“The industry notes that only two funds have ever broken the buck—and argues this is much ado about nothing. Yet that doesn’t mean other funds didn’t come close. A Boston Fed study—unchallenged by the industry—found “frequent and significant” cases in which companies that sponsor money funds had to bail them out. At least $4.4 billion was provided between 2007 and 2011 to at least 78 funds.”….

…the Treasury’s Office of Financial Research found that in April 2012—after those SEC changes had been implemented—there were 105 money-market funds with combined assets of more than $1 trillion that were at risk of breaking the buck if any of the top 20 outfits in which they invested defaulted. Of those, 14 were at risk of breaking the buck if any of the top 30 outfits in which they invested did so.

In ordinary times, that may be OK. In a crisis, it spells trouble, particularly since the funds tend to invest in the same securities.” (“SEC Can’t Agree on a Fix For Money-Market Funds”, David Wessel, Wall Street Journal)

So the idea that “only two funds have ever broken the buck” is pure baloney. These funds get into trouble all the time, which is why they need to be fixed, so the banks that run them provide the resources necessary to make them safe. At present, the financial institutions are getting a free ride, which is to say, they are recipients of an implicit government subsidy by virtue of the fact that the Fed will be forced to backstop their crappy mutual fund if the there’s another panic. That’s free insurance and, in 2008, it cost taxpayers a bundle.

This whole money market fracas is just like the regulatory issues surrounding securitization, which is the bundling of loans into securities.  Dodd-Frank is supposed to require originators of these garbage products to retain a portion of them for their own accounts. It’s called “risk retention” and it’s no different than an insurance company being required to keep some money on hand in case your bloody house burns down.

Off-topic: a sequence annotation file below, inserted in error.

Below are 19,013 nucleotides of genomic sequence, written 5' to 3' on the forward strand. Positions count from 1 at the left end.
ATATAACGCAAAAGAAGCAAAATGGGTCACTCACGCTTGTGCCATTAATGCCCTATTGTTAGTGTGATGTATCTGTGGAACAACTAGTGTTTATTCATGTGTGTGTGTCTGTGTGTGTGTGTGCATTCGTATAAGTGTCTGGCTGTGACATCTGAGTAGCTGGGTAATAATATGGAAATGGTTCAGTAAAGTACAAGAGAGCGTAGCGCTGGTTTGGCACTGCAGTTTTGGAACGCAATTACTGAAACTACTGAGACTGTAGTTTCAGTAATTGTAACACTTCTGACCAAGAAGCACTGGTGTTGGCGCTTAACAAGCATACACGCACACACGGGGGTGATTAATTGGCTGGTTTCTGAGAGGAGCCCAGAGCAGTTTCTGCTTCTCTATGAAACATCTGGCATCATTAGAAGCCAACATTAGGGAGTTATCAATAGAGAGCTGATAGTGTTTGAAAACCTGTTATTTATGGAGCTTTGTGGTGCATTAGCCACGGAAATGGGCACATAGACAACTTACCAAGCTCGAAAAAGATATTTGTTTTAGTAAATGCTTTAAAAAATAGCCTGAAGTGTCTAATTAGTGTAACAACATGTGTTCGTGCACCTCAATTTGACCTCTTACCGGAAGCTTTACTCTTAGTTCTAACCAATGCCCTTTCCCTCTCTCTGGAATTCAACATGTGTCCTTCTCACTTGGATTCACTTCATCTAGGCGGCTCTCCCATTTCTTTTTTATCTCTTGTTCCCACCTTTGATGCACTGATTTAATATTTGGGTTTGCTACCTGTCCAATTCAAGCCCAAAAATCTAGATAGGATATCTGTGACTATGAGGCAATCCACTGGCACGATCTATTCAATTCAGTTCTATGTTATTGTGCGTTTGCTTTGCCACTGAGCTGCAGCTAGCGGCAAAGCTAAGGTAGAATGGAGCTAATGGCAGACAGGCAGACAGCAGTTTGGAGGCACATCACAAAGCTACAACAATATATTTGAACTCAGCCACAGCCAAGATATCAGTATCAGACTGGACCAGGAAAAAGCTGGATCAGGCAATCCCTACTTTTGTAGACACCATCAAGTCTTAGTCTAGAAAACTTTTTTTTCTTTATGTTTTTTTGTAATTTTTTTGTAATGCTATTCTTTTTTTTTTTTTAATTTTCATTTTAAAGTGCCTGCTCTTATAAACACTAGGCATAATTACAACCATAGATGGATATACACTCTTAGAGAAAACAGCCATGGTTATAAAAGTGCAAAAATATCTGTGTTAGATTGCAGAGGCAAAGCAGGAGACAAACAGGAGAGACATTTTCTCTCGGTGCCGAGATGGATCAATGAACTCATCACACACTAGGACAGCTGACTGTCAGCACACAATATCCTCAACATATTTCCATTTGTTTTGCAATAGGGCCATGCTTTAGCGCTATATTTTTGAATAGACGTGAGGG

Fair enough? Well, of course, the banks don’t want to have skin in the game, not unless it’s your skin or my skin. So, they are fighting risk retention tooth and nail.

And they’re probably going to win that fight, too, because in the good old USA, cheaters always prosper. Just ask a banker.

MIKE WHITNEY lives in Washington state. He is a contributor to Hopeless: Barack Obama and the Politics of Illusion. He can be reached at fergiewhitney@msn.com

COMING IN SEPTEMBER

A Special Memorial Issue of CounterPunch

Featuring recollections of Alexander Cockburn from Jeffrey St. Clair, Peter Linebaugh, Paul Craig Roberts, Noam Chomsky, Mike Whitney, Doug Peacock, Perry Anderson, Becky Grant, Dennis Kucinich, Michael Neumann, Susannah Hecht, P. Sainath, Ben Tripp, Alison Weir, James Ridgeway, JoAnn Wypijewski, John Strausbaugh, Pierre Sprey, Carolyn Cooke, Conn Hallinan, James Wolcott, Laura Flanders, Ken Silverstein, Tariq Ali and many others …

Subscribe to CounterPunch Today to Reserve Your Copy